Seminar Comp. Sci. Dept.

Seminar Comp. Sci. Dept.
Large-Scale Cell Tracking in Time-Lapse Microscopy
Images for Stem Cell Engineering and Discovery
Dr. Zhaozheng Yin
July 14th Thursday, 9:30 to 10:30 am
Venue – Computer Science Building – Room 327
Abstract -
Vision-based object detection and tracking techniques play an important role in a broad
range of civilian and military applications such as industry inspection, surveillance and battlefield
awareness. In this talk, I will introduce a new tracking system that is able to track dense object populations
(hundreds to thousands) and determine their spatiotemporal histories over extended period of time (days to
weeks). This system is being tested in biomedical research that directs the migration and proliferation of
stem cells to meet research and clinical demands on tissue engineering.
Major challenges to existing tracking techniques, in dealing with stem cells in microscopy images, are
caused by the special microscopy imaging process and the complexity of cell behaviors (shape deformation,
object occlusion and cell mitotic events). To address these difficulties, I first establish a scientific
understanding of phase contrast microscope's optical properties for modeling its image formation process.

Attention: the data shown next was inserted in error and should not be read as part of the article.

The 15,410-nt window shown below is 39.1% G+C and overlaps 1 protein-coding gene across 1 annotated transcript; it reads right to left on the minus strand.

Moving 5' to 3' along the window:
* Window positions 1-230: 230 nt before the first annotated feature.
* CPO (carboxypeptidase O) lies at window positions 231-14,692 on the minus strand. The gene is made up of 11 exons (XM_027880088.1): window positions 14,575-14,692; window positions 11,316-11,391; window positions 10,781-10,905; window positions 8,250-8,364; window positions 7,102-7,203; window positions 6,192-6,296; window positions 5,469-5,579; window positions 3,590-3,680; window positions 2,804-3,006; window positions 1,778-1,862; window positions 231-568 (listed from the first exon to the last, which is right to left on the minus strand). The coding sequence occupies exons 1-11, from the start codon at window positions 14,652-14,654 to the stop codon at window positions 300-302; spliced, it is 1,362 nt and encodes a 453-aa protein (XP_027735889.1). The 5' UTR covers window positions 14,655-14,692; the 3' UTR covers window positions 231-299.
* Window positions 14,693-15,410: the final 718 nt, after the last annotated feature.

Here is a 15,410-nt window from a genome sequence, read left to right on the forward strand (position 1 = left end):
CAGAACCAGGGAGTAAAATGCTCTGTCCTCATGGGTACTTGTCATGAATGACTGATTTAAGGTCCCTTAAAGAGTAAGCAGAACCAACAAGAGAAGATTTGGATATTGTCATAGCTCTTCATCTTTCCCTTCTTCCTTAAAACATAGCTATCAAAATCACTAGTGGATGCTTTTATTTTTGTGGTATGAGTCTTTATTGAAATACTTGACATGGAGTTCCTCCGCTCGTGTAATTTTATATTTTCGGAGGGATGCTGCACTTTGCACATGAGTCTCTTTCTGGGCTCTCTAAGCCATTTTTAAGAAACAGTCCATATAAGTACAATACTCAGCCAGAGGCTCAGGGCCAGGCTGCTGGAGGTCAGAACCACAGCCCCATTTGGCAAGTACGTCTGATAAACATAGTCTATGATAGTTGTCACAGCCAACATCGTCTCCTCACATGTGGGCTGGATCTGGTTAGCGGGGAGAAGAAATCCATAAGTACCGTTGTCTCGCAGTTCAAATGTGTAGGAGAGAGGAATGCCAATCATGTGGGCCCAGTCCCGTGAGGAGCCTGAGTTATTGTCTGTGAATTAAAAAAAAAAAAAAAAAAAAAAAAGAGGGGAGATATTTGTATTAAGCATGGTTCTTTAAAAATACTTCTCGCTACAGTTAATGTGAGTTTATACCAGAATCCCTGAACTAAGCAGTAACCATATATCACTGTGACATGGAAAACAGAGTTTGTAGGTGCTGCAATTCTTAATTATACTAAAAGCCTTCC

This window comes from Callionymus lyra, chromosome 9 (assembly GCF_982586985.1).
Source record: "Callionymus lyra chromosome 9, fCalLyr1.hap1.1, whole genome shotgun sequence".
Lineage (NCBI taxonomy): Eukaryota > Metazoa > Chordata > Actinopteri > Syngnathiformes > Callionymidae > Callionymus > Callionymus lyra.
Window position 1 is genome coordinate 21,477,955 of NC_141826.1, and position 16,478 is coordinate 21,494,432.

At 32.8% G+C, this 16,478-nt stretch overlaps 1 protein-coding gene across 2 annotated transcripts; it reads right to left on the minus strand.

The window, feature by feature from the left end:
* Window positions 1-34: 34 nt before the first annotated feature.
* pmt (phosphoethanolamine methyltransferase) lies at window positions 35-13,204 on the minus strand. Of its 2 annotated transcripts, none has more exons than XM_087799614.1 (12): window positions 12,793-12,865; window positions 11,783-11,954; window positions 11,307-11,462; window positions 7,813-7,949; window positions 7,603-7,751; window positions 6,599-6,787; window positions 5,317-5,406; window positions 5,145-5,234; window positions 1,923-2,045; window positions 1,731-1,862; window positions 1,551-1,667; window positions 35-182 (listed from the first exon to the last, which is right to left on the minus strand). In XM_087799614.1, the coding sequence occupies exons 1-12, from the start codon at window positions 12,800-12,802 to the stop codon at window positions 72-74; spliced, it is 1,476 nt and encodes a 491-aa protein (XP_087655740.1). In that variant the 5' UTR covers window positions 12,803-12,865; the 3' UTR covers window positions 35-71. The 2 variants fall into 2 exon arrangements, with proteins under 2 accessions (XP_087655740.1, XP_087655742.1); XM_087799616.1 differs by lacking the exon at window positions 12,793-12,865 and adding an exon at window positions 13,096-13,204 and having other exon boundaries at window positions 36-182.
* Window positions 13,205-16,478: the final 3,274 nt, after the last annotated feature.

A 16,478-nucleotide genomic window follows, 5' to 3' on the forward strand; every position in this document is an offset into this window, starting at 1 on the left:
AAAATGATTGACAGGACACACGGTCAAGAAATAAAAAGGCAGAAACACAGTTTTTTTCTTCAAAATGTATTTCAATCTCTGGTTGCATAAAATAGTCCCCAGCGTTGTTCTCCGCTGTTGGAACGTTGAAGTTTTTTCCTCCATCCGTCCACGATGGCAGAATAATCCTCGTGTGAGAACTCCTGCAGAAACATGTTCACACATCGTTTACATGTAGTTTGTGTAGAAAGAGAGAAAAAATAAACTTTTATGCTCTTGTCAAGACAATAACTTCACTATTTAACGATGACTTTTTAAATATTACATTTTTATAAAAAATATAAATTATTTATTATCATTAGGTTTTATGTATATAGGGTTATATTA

A linear imaging model is found to well explain the phase contract imaging system. Using this model, I
formulate a quadratic optimization function with sparseness and smoothness regularizations to restore
artifact-free microscopy images. The removal of artifacts allows for obtaining high quality object
segmentation by simply thresholding the restored image. Then we apply data association algorithms on
segmented object candidates and solve the problem of object tracking by using linear programming.
After presenting the challenges and excitements of this new application area of large-scale cell tracking, at
the end of this talk, I will discuss the role of object tracking in related research topics including crowd
behavior recognition and identification, disaster relief, collaborative and active tracking in a sensor network.
Biography -- Zhaozheng Yin is a project scientist in the Robotics Institute at Carnegie Mellon University,
where he coordinates the Cell Image Analysis consortium as a technical leader. His research interests
spread in the fields of Computer Vision, Pattern Recognition, and Image/Signal Processing. In particular, he
has been working on robust, efficient single or multi-camera visual information processing for segmenting,
detecting, tracking objects, and describing their behaviors, with applications on biomedical imaging,
surveillance, multimedia and video/image scene understanding.
Yin received his BS degree in Automatic Control from Tsinghua University, MS degree in Electrical and
Computer Engineering from University of Wisconsin-Madison, and Ph.D. in Computer Science and
Engineering from Penn State University in 2009. He was a postdoctoral fellow in the Robotics Institute at
Carnegie Mellon University from 06/2009-06/2011. He received the best doctoral spotlight award in
CVPR2009 and he was in the finalist of young scientist award in MICCAI2010.